Even though Washington and Colorado allow marijuana possession, the Transportation Security Administration notes on its website if "a substance that appears to be marijuana is observed during security screening, TSA will refer the matter to a law enforcement officer."
While it remains illegal in practice, Keith Stroup, founder of the National Organization for the Reform of Marijuana Laws, told the website Lawyers.com TSA has allowed passengers to travel with their marijuana.
"I hear reports from people flying from one medical use site [locations where marijuana for medical purposes is legal] to another, or flying from one part of California to another, and they generally report that if they carry their authorization, they simply show the letter. The same policy should apply for Colorado to Washington or Washington to Colorado," Stroup said.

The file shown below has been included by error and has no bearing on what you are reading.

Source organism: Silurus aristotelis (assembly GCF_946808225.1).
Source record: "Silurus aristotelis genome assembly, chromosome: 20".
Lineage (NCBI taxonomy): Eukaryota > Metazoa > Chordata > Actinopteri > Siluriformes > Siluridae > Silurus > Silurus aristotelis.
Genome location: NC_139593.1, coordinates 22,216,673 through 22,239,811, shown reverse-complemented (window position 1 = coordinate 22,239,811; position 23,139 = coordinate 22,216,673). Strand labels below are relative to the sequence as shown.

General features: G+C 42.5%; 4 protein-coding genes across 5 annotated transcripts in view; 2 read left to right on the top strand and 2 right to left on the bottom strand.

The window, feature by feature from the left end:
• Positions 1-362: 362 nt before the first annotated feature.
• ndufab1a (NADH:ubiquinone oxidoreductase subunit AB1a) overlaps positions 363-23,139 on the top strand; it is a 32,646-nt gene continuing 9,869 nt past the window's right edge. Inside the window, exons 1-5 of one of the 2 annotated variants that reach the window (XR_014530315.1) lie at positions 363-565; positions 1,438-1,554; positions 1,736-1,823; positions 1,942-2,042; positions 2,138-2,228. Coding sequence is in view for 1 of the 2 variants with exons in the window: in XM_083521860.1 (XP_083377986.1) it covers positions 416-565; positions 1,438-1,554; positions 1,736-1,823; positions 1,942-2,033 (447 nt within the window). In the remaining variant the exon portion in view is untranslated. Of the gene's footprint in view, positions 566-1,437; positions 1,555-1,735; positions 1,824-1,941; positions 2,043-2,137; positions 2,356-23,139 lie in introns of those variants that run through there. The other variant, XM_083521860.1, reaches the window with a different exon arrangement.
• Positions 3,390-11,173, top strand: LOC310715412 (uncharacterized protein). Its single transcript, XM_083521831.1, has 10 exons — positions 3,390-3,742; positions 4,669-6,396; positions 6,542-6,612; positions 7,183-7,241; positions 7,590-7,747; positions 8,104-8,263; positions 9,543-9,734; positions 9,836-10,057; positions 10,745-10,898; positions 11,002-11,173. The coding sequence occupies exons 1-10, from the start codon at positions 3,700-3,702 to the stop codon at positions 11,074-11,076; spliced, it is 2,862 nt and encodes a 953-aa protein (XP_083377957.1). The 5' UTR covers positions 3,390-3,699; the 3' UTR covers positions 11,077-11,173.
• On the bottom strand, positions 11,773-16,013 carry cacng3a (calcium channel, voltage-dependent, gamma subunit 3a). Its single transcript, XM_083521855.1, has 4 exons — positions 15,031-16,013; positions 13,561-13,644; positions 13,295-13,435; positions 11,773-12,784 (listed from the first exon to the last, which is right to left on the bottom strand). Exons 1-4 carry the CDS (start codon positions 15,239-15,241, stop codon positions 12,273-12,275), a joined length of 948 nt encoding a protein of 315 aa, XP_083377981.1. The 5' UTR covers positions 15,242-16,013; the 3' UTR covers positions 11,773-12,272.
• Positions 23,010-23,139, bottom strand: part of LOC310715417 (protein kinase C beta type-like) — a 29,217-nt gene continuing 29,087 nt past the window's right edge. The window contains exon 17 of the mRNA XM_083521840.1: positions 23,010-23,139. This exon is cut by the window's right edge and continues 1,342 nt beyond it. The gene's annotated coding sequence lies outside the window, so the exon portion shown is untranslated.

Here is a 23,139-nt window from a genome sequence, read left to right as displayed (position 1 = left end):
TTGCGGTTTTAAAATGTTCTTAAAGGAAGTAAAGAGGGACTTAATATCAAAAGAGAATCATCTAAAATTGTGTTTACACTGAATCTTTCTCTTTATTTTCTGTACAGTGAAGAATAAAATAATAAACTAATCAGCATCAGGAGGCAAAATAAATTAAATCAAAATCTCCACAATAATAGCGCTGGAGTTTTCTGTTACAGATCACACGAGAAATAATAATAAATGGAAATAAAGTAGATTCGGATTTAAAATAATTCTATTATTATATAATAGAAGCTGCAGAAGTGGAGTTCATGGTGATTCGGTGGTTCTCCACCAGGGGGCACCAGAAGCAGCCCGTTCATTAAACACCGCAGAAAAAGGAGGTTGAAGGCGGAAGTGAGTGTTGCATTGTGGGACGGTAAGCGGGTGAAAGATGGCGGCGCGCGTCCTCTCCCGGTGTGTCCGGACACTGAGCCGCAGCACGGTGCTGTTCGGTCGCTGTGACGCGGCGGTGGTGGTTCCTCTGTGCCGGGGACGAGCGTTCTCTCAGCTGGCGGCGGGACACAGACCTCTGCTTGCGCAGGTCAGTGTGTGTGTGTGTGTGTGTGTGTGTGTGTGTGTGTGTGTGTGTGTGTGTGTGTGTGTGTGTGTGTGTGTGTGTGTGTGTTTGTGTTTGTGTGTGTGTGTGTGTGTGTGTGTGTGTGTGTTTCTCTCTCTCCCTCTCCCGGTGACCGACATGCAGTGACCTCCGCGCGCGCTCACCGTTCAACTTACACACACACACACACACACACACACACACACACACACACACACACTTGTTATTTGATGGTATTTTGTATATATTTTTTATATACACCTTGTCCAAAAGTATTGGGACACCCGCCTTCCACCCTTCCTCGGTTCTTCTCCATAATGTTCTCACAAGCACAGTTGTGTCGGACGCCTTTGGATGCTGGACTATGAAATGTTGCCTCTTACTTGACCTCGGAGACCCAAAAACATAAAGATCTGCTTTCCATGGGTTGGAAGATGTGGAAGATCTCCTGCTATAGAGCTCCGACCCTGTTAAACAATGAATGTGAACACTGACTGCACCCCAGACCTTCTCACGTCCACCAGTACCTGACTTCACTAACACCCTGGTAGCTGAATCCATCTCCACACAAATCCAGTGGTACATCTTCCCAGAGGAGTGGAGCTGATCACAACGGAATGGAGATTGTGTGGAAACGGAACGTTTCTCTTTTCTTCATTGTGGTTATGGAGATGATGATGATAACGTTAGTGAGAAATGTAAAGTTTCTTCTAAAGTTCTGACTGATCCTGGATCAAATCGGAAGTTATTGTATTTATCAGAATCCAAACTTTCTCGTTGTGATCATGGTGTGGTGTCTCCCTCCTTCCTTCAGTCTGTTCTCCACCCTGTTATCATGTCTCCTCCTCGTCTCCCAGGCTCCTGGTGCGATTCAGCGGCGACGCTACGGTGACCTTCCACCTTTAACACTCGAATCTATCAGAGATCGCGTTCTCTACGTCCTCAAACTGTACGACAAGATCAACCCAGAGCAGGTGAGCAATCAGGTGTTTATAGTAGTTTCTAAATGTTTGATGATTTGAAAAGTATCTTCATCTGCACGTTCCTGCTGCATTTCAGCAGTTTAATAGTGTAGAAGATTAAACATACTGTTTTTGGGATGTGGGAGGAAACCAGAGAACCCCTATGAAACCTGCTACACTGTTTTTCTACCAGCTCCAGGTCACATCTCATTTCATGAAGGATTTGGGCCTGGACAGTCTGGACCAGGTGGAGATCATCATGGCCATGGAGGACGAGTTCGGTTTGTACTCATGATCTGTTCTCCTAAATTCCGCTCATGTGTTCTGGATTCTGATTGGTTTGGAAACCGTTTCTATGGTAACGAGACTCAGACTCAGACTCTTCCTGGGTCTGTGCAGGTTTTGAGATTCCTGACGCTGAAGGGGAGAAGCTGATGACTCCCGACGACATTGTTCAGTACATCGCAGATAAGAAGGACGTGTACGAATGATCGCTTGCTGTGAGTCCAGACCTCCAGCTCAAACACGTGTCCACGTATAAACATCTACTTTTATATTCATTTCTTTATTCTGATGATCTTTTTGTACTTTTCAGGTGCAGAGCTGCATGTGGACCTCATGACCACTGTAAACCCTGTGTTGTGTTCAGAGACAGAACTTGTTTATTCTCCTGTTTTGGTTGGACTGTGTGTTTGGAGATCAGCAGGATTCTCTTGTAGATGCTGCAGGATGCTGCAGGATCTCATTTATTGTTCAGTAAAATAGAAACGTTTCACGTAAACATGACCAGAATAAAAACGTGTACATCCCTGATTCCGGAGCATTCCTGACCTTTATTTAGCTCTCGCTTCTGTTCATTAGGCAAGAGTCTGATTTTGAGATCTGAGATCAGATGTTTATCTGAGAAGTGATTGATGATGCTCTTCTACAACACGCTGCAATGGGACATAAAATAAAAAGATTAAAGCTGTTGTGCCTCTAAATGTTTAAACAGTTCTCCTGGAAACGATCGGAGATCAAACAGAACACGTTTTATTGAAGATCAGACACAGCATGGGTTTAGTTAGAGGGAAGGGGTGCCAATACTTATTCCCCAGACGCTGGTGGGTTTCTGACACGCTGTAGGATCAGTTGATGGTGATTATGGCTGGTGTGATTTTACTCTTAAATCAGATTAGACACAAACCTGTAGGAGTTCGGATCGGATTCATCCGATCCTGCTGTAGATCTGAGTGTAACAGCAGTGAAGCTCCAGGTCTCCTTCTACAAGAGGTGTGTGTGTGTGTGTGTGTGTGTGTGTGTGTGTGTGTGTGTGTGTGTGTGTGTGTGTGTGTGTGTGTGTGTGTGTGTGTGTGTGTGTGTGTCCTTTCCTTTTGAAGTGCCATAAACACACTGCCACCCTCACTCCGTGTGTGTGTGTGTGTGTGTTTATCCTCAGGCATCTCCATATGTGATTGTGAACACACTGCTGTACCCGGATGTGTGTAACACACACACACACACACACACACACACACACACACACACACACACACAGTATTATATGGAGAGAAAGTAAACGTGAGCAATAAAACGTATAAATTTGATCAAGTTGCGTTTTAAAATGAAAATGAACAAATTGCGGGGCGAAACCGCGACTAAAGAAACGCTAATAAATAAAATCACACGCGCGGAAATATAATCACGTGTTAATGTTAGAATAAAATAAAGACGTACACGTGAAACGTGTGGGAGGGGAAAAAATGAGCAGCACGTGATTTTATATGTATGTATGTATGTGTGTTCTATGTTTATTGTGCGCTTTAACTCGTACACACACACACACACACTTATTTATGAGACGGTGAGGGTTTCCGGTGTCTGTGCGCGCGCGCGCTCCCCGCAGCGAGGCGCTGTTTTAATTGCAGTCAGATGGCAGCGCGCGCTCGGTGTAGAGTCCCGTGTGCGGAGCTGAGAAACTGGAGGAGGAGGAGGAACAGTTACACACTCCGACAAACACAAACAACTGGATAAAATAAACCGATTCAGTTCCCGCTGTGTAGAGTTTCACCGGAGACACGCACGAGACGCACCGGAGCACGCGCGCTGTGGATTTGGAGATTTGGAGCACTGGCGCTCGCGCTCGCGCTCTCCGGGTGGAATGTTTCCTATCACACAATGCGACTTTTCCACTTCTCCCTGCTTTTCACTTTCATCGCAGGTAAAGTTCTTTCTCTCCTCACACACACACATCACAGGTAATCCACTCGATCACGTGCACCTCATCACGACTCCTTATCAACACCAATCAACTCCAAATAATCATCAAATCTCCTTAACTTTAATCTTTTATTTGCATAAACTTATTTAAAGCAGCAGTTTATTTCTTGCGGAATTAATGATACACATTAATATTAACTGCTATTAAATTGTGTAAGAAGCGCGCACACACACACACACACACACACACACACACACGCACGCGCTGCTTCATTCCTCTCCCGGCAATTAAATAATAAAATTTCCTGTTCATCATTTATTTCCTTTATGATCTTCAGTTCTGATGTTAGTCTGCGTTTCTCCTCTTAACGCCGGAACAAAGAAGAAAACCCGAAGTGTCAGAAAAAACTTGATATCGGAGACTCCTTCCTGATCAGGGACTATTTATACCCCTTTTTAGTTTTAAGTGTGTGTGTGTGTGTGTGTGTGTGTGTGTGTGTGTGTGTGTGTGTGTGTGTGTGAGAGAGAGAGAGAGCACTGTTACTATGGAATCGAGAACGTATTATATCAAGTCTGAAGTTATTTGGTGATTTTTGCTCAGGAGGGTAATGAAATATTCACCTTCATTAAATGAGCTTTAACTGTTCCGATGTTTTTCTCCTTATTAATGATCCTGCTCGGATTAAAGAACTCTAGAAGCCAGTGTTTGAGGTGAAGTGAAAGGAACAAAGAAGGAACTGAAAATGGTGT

Some screeners at Seattle's Sea-Tac Airport are ignoring the possession of marijuana, KIRO-AM, Seattle, reported Tuesday.
Despite the anecdotal evidence cited by Stroup, carrying marijuana is still illegal under federal law.
"If you're traveling interstate [in possession of marijuana] you're breaking the law," said Allison Holcomb, the Washington state drug police director of the American Civil Liberties Union.